Pink Fire Pointer October 2006

Ping-Pong CD Solar Concentrator

Look at the title of this post, understood anything? The last two words are okay but got any guess whats that pingy pongy stuff. Well, let your inner curious feeling read the rest of the post to satisfy itself.

Ping-Pong CD Concentrator is an idea that flashed into my mind when I saw the shiny side of a pile of useless CDs & DVDs lying on my desktop. The ping-pong element comes from a common plastic ping pong ball thats used to play table tennis. I was a table tennis player in school.
So, imagine a CD placed on a ping pong ball with shiny side up. Ball fits into the hole in centre of CD and if you fix the ball there, what you get is a kind of rotating mirror which can rotate 2 sides either right-left or front-back. Lets visualise it;

This is what it should look like. Attach the ball to the CD using adhesive.

This rotating type of mirror-like arrangement is the precursor to our Solar Concentrator. Quite intuitively, you can see that this CD can direct light falling on it to any side wherever it rotates. This is the basic concept that is used in Heliostats (Large Sun Tracking mirrors).

Now suppose you collect some waste CDs lying around and buy an equal number of ping pong balls (very cheap) and then build individual units like described above. Arrange them on the floor and fix them there using plasticine or clay (kids play with) in such a way that all of them point toward a common centre. The image below will make things clear;

I made a demo project as you can see on the right. All the individual units are concentrating sunlight on a circular point on a wall (not in picture).

This is a nifty little idea to concentrate sunlight easily. Equate this with what is shown below;
it is a power tower with hundreds of heliostats concentrating sunlight on the top of a tower.

Like this idea? Tell us! Your Suggestions invited. More updates to this will continue.
Start collecting waste CDs now!
C ya

The Sun Tracker, Reloaded

So, finally I got some time and internet connection to update my blog after such a long time. Actually, I just joined college and moved to city, so I needed some time to settle down.

Moving on!
Remember the Sun Tracker Project I made as high school project which won me 2 national awards?
Well now I thought of working on it further and submit another project report to Indian Institute of Science (IISc) Scholarship program for undergraduate students. Earlier project report was just a plain ol' MS Word document made on a borrowed computer, but this time I had my own laptop and good knowledge of graphic designing and animation to work with. So naturally, this time it was a visual delight to go through the report. Hope that admission officers at IISc also say the same ;)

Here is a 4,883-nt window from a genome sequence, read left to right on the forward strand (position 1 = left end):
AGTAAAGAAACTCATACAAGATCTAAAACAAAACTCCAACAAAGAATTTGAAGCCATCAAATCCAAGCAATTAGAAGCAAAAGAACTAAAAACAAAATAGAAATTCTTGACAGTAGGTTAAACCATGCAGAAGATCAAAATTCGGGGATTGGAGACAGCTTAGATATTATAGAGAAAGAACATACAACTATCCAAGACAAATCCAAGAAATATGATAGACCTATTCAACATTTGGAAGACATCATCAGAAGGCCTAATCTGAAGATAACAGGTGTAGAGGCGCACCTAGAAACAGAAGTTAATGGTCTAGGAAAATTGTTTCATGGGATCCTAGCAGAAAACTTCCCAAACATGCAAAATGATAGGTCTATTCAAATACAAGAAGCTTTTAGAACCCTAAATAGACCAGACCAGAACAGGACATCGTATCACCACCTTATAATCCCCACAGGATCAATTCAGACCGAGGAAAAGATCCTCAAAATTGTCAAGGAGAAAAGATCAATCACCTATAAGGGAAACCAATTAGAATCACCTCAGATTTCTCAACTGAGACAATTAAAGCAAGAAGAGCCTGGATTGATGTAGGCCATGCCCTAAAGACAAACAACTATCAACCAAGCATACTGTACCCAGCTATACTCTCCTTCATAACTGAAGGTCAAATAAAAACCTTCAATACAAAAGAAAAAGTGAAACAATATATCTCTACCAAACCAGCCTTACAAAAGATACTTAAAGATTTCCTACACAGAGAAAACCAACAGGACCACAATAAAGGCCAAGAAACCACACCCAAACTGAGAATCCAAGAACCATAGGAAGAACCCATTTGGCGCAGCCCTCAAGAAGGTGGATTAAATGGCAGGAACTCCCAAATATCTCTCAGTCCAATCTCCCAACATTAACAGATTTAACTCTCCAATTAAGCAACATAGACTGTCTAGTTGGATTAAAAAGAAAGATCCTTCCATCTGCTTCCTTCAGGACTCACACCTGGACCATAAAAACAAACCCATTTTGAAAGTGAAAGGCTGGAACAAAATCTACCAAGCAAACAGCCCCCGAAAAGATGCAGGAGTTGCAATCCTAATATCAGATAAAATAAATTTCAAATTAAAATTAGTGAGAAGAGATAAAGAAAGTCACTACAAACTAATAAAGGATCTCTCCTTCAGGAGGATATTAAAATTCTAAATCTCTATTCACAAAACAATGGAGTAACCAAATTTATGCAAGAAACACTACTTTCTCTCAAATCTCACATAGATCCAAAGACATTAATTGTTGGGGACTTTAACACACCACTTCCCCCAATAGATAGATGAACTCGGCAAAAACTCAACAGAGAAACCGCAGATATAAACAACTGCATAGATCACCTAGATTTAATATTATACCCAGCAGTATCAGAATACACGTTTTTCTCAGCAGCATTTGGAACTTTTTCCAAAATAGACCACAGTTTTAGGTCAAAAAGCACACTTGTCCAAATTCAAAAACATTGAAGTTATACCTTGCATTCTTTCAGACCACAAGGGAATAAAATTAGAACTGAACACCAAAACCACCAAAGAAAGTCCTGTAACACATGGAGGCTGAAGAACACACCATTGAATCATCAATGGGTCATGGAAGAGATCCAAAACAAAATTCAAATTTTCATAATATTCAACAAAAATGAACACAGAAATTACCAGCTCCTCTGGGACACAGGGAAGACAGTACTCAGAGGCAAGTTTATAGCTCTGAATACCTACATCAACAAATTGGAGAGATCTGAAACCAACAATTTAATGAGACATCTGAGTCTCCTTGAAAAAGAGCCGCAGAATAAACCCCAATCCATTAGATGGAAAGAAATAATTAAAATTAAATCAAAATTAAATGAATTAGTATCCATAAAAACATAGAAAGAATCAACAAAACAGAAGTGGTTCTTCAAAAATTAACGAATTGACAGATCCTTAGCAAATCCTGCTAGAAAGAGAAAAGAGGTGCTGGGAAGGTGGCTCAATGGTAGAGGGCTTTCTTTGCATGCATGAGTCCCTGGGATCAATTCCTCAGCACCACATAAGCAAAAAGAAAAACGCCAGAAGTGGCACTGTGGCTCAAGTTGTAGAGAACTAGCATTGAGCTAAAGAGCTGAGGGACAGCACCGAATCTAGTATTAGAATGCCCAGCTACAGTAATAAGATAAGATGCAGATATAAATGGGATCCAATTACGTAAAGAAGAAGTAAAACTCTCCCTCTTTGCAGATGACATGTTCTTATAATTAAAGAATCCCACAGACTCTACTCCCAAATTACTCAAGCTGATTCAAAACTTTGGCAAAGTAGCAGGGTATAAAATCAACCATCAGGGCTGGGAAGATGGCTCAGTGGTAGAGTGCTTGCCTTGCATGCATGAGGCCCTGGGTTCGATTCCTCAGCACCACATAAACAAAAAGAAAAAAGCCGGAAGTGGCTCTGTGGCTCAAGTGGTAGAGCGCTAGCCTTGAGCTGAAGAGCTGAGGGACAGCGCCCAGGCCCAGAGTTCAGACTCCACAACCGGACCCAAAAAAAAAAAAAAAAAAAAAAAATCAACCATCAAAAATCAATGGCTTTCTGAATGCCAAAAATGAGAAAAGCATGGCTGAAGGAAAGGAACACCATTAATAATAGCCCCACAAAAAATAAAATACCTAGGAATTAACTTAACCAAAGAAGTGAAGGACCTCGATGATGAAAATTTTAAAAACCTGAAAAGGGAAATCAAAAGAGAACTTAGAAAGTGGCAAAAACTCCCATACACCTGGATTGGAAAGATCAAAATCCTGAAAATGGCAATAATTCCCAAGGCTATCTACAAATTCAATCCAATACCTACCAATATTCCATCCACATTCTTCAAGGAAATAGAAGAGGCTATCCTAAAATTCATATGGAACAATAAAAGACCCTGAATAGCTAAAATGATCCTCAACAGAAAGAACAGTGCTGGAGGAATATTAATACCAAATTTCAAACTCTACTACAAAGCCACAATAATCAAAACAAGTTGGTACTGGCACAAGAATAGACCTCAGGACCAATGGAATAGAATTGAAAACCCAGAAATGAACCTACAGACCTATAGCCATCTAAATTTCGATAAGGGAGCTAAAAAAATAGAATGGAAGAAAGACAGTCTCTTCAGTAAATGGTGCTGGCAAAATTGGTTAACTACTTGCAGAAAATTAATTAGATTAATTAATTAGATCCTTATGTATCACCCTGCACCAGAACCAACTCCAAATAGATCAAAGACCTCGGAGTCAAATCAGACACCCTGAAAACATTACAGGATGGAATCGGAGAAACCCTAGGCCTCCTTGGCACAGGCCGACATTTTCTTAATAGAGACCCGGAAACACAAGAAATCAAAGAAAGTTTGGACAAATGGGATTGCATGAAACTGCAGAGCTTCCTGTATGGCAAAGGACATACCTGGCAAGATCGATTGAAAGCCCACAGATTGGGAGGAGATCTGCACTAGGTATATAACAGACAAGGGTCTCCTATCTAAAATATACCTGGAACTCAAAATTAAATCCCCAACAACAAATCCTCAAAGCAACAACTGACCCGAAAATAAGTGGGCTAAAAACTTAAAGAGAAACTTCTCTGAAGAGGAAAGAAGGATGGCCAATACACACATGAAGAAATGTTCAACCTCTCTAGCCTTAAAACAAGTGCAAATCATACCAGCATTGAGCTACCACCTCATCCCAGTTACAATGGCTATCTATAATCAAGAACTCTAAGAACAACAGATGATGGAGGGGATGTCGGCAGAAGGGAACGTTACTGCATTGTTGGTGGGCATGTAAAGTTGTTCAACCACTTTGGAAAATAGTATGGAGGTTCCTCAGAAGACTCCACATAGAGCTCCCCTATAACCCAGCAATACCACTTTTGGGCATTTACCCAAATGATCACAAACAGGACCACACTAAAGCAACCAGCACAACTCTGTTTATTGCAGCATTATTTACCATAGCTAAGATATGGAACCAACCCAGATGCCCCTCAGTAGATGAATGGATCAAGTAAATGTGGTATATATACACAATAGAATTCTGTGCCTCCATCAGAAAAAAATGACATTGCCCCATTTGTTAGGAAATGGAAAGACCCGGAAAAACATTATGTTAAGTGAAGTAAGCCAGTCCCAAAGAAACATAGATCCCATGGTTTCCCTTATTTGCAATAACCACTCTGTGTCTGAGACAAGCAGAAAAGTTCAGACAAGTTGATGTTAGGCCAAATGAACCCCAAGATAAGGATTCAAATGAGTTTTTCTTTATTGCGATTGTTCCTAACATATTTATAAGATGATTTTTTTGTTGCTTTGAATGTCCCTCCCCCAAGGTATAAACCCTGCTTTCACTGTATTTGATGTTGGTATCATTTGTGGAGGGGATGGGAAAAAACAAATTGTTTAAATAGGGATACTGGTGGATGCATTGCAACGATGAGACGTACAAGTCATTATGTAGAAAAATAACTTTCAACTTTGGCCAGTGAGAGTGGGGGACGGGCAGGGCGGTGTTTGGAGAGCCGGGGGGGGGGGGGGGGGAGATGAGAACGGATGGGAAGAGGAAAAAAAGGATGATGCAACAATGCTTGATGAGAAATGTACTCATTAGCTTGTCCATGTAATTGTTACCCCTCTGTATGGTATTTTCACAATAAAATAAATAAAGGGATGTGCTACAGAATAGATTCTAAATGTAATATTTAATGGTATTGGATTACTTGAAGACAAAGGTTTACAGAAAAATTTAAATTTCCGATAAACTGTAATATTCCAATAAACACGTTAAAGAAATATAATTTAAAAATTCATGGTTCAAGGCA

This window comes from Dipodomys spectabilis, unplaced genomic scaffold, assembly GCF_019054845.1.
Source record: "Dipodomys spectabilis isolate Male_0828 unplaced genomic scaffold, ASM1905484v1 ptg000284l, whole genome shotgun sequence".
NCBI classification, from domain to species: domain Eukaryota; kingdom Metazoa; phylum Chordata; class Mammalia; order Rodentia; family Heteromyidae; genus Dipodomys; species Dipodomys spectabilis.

Here, I'll provide some data I collected with the working model and some illustrations showing the design, structure and circuit diagram of the model.

The basic concept on which the electronic circuit works is as shown below;

When the two oppositely placed sensors are equally exposed, the tracker is in stable state i.e. not rotating. But when one comes under shadow it signals the circuit to rotate the panel.

Actually, the 2-axis sensor looks like this;
You can see clearly the sundial kind of effect. In this image light source is at front right side of the sensor as seen by you.

Below image shows the basic schematic of the tracker design as I made it; notice the position of the sensor. A ball & socket type of joint is used which gives full freedom of rotation in two dimentions. Actually, this design, as it was later found, is not stable enough for rough applications. See for instance, in windy weather, fast moving wind will put a lot of strain on the drive belts because the torque (rotating force) on the back side of the panel due to wind would produce a lift force which would be imbalanced on the different halves of the panel.

And this is an image showing the basic, very cheap and fundamental circuit design used in a Sun Tracker. What the IC in this circuit does is to subtract the two values of voltage at oppositely placed sensors on the sensor board, here S1 & S2.
Difference of the voltages with some current amplification is what is used to drive the motor. And the motor is a basic DC type so that when the output voltage (after subtraction by IC) is positive the motor rotates clockwise and when the output is negative the motor rotates in the opposite sense.
For 2-axis rotation two of the circuits are required with 2 motors, or a single motor with a dividing gear. S3 and S4 are part of the 2nd circuit.

e-mail me for more info on this project. If you know anything about Sun Trackers please take some time to share it with me. Thanks! My e-mail address: mridul(dot)nangal(at)